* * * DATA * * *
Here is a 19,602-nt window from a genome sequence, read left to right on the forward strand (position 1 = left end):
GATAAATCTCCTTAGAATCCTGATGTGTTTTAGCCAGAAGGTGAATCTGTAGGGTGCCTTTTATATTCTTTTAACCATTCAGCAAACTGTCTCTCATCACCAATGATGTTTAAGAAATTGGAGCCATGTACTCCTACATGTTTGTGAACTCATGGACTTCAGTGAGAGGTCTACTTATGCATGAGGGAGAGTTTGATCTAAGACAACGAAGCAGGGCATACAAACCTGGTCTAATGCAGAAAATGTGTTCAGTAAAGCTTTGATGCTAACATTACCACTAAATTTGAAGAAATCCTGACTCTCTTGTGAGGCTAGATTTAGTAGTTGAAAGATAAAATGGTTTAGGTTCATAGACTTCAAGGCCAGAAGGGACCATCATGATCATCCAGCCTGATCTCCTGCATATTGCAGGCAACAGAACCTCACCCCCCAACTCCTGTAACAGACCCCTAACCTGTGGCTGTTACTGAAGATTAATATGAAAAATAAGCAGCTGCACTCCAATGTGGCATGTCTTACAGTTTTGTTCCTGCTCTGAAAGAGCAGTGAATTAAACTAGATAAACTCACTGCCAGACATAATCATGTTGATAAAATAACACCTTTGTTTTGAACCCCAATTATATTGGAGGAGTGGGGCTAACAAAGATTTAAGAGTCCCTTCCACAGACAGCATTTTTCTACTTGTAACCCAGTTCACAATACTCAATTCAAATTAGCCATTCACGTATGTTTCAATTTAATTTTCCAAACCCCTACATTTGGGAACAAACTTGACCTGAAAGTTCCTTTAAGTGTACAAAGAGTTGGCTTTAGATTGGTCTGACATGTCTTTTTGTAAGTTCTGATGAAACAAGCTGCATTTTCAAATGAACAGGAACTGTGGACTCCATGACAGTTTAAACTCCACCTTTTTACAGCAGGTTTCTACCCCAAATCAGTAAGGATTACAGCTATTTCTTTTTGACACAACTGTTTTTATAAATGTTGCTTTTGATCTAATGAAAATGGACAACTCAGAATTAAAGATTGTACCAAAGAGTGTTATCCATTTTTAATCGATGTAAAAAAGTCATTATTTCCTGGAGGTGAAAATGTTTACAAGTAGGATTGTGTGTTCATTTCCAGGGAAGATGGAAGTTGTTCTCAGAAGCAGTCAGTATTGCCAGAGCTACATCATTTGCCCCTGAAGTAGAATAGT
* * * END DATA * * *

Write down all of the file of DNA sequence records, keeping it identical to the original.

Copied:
Here is a 19,602-nt window from a genome sequence, read left to right on the forward strand (position 1 = left end):
GATAAATCTCCTTAGAATCCTGATGTGTTTTAGCCAGAAGGTGAATCTGTAGGGTGCCTTTTATATTCTTTTAACCATTCAGCAAACTGTCTCTCATCACCAATGATGTTTAAGAAATTGGAGCCATGTACTCCTACATGTTTGTGAACTCATGGACTTCAGTGAGAGGTCTACTTATGCATGAGGGAGAGTTTGATCTAAGACAACGAAGCAGGGCATACAAACCTGGTCTAATGCAGAAAATGTGTTCAGTAAAGCTTTGATGCTAACATTACCACTAAATTTGAAGAAATCCTGACTCTCTTGTGAGGCTAGATTTAGTAGTTGAAAGATAAAATGGTTTAGGTTCATAGACTTCAAGGCCAGAAGGGACCATCATGATCATCCAGCCTGATCTCCTGCATATTGCAGGCAACAGAACCTCACCCCCCAACTCCTGTAACAGACCCCTAACCTGTGGCTGTTACTGAAGATTAATATGAAAAATAAGCAGCTGCACTCCAATGTGGCATGTCTTACAGTTTTGTTCCTGCTCTGAAAGAGCAGTGAATTAAACTAGATAAACTCACTGCCAGACATAATCATGTTGATAAAATAACACCTTTGTTTTGAACCCCAATTATATTGGAGGAGTGGGGCTAACAAAGATTTAAGAGTCCCTTCCACAGACAGCATTTTTCTACTTGTAACCCAGTTCACAATACTCAATTCAAATTAGCCATTCACGTATGTTTCAATTTAATTTTCCAAACCCCTACATTTGGGAACAAACTTGACCTGAAAGTTCCTTTAAGTGTACAAAGAGTTGGCTTTAGATTGGTCTGACATGTCTTTTTGTAAGTTCTGATGAAACAAGCTGCATTTTCAAATGAACAGGAACTGTGGACTCCATGACAGTTTAAACTCCACCTTTTTACAGCAGGTTTCTACCCCAAATCAGTAAGGATTACAGCTATTTCTTTTTGACACAACTGTTTTTATAAATGTTGCTTTTGATCTAATGAAAATGGACAACTCAGAATTAAAGATTGTACCAAAGAGTGTTATCCATTTTTAATCGATGTAAAAAAGTCATTATTTCCTGGAGGTGAAAATGTTTACAAGTAGGATTGTGTGTTCATTTCCAGGGAAGATGGAAGTTGTTCTCAGAAGCAGTCAGTATTGCCAGAGCTACATCATTTGCCCCTGAAGTAGAATAGT